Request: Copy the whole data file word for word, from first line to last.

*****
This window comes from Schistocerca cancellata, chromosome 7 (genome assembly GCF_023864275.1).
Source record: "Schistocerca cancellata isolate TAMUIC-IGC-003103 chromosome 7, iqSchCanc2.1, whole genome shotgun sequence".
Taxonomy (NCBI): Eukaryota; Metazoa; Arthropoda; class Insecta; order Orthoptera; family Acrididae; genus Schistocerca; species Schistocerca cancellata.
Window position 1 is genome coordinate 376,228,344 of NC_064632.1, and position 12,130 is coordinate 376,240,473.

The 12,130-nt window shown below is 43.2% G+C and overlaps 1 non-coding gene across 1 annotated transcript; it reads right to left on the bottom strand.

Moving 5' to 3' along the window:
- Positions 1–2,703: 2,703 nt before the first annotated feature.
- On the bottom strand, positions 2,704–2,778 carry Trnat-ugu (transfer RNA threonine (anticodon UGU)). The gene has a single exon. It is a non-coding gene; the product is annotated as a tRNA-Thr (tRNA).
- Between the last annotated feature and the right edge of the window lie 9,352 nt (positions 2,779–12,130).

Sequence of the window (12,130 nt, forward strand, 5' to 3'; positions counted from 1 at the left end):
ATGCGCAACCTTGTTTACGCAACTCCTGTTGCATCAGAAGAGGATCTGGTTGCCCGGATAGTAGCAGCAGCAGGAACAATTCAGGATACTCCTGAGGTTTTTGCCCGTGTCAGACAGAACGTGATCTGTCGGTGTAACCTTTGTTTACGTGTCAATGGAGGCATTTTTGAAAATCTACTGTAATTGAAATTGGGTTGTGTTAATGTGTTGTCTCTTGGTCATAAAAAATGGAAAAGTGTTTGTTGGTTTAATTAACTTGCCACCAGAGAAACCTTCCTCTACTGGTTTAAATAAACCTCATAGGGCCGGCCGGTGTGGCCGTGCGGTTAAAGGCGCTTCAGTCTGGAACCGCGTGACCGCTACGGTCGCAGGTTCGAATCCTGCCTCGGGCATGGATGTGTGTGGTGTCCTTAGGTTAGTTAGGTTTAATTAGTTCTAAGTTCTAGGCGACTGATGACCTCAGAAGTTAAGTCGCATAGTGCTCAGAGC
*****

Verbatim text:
This window comes from Schistocerca cancellata, chromosome 7 (genome assembly GCF_023864275.1).
Source record: "Schistocerca cancellata isolate TAMUIC-IGC-003103 chromosome 7, iqSchCanc2.1, whole genome shotgun sequence".
Taxonomy (NCBI): Eukaryota; Metazoa; Arthropoda; class Insecta; order Orthoptera; family Acrididae; genus Schistocerca; species Schistocerca cancellata.
Window position 1 is genome coordinate 376,228,344 of NC_064632.1, and position 12,130 is coordinate 376,240,473.

The 12,130-nt window shown below is 43.2% G+C and overlaps 1 non-coding gene across 1 annotated transcript; it reads right to left on the bottom strand.

Moving 5' to 3' along the window:
- Positions 1–2,703: 2,703 nt before the first annotated feature.
- On the bottom strand, positions 2,704–2,778 carry Trnat-ugu (transfer RNA threonine (anticodon UGU)). The gene has a single exon. It is a non-coding gene; the product is annotated as a tRNA-Thr (tRNA).
- Between the last annotated feature and the right edge of the window lie 9,352 nt (positions 2,779–12,130).

Sequence of the window (12,130 nt, forward strand, 5' to 3'; positions counted from 1 at the left end):
ATGCGCAACCTTGTTTACGCAACTCCTGTTGCATCAGAAGAGGATCTGGTTGCCCGGATAGTAGCAGCAGCAGGAACAATTCAGGATACTCCTGAGGTTTTTGCCCGTGTCAGACAGAACGTGATCTGTCGGTGTAACCTTTGTTTACGTGTCAATGGAGGCATTTTTGAAAATCTACTGTAATTGAAATTGGGTTGTGTTAATGTGTTGTCTCTTGGTCATAAAAAATGGAAAAGTGTTTGTTGGTTTAATTAACTTGCCACCAGAGAAACCTTCCTCTACTGGTTTAAATAAACCTCATAGGGCCGGCCGGTGTGGCCGTGCGGTTAAAGGCGCTTCAGTCTGGAACCGCGTGACCGCTACGGTCGCAGGTTCGAATCCTGCCTCGGGCATGGATGTGTGTGGTGTCCTTAGGTTAGTTAGGTTTAATTAGTTCTAAGTTCTAGGCGACTGATGACCTCAGAAGTTAAGTCGCATAGTGCTCAGAGC